In teleosts, a series of neural crest derived intramembranous bones known as the circumorbital bones surround the orbit [7],[11]. The development of these circumorbital bones has already been shown to be influenced by the development of the eye in at least one teleost, the Mexican tetra Astyanax mexicanus [3]. In this study, following embryonic lens removal, the eye regressed and the resulting adult skeleton was affected such that the supraorbital and suborbital bones of this bone series enlarged into the orbital region. It was hypothesized that the effect was caused by changes in neural crest cell migration and/or mechanical forces due to eye regression [3]. This study highlights the interactions between the soft tissues of the eye and the hard tissues surrounding the eye (i.e. the circumorbital bones) and demonstrates the existence of developmental plasticity within these bones.

The infraorbital (IO) bones are a component of the circumorbital series and are located around the underside of the orbit. The IO bones are named, infraorbital one through five, according to their position in the skull from anterior to posterior [11]. The function of the IO bones has not yet been directly investigated; however with such a close association to the eye, these bones likely serve a protective or supportive role. The development of the five IO bones is complex and these bones mineralize late in the sequence of zebrafish craniofacial ossification [4],[11].

All five IO bones consist of a flat bone component as well as a bony canal which houses part of the cranial lateral line. The functional unit of the lateral line system is the neuromast, a mechanosensory receptor organ, similar to that of the stereocilia of the inner ear of humans. At the core of the neuromast are mechanosensory hair cells, which are innervated by sensory neurons [12]. The hair cells are surrounded by both support and mantle cells, the latter of which are thought to secrete the cupula that surrounds them (Figure 1) [12]. Two kinds of neuromasts have been described in teleosts [13]. Presumptive (primary) canal neuromasts are found enclosed within the lateral line canals while superficial (secondary) neuromasts are found in the skin [14],[15]. It is the primary neuromasts that are present within the IO lateral line canals. Webb and Shirey [13] described four developmental stages of canal neuromast development in the zebrafish head (summarized in Figure 1B-C). The lateral line canals generally form between 10.5 mm SL (juvenile) and adulthood (reproductive maturity; 4 months of age) [4],[13].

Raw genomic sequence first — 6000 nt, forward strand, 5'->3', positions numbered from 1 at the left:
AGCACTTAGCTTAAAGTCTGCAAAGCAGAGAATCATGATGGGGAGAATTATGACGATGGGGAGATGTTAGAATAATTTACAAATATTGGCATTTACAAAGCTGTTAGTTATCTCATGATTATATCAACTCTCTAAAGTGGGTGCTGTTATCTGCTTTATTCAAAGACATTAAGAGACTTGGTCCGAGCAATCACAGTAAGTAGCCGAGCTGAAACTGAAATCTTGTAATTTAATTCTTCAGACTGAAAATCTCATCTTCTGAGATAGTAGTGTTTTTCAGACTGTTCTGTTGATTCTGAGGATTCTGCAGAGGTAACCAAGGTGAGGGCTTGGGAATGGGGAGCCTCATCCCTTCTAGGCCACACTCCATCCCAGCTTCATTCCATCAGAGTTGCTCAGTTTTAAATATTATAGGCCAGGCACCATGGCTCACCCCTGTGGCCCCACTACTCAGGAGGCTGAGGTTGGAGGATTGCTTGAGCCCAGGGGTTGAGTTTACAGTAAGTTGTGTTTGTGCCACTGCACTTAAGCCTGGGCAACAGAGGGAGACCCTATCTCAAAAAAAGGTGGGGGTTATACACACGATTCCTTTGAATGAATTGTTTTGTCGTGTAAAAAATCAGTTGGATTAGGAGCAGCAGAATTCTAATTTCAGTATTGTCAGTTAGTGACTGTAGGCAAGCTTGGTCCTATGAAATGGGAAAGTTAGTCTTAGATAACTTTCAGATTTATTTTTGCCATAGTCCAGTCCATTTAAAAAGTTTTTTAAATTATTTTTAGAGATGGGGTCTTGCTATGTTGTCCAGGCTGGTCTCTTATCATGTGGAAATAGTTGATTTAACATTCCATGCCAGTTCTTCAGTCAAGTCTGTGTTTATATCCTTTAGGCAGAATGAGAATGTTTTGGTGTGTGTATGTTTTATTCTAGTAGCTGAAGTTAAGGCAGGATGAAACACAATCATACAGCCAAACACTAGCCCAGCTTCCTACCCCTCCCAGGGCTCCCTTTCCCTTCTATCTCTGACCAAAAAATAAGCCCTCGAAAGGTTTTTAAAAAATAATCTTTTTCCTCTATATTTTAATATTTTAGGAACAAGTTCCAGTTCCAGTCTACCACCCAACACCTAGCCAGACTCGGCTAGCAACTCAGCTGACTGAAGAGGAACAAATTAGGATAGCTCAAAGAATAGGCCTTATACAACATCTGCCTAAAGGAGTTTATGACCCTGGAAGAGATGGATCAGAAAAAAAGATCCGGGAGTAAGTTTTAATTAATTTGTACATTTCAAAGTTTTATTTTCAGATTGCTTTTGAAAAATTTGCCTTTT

Figure 1

Relationship between infraorbiral bones and cranial neuromasts. (A) A schematic of the IO bones on the left side of the zebrafish skull. Dashed lines indicate lateral line canals and black dots are primary canal neuromast mechanosensory receptors. (B-C) During development the primary neuromasts are enclosed in the bony lateral line canal of the underlying IO bone. Neuromast enclosure occurs in stages as described by Webb and Shirey (2003) [13]: (B) a canal neuromast is present on the epithelium overlying an IO bone, (C) the neuromast sinks into an epithelial groove and bony canal walls mineralize outwards on either side of the neuromast; (D) and finally an epithelial canal roof forms followed by the enclosure of bony canal walls which approach one another. B-D are modified from Webb and Shirey (2003) [13].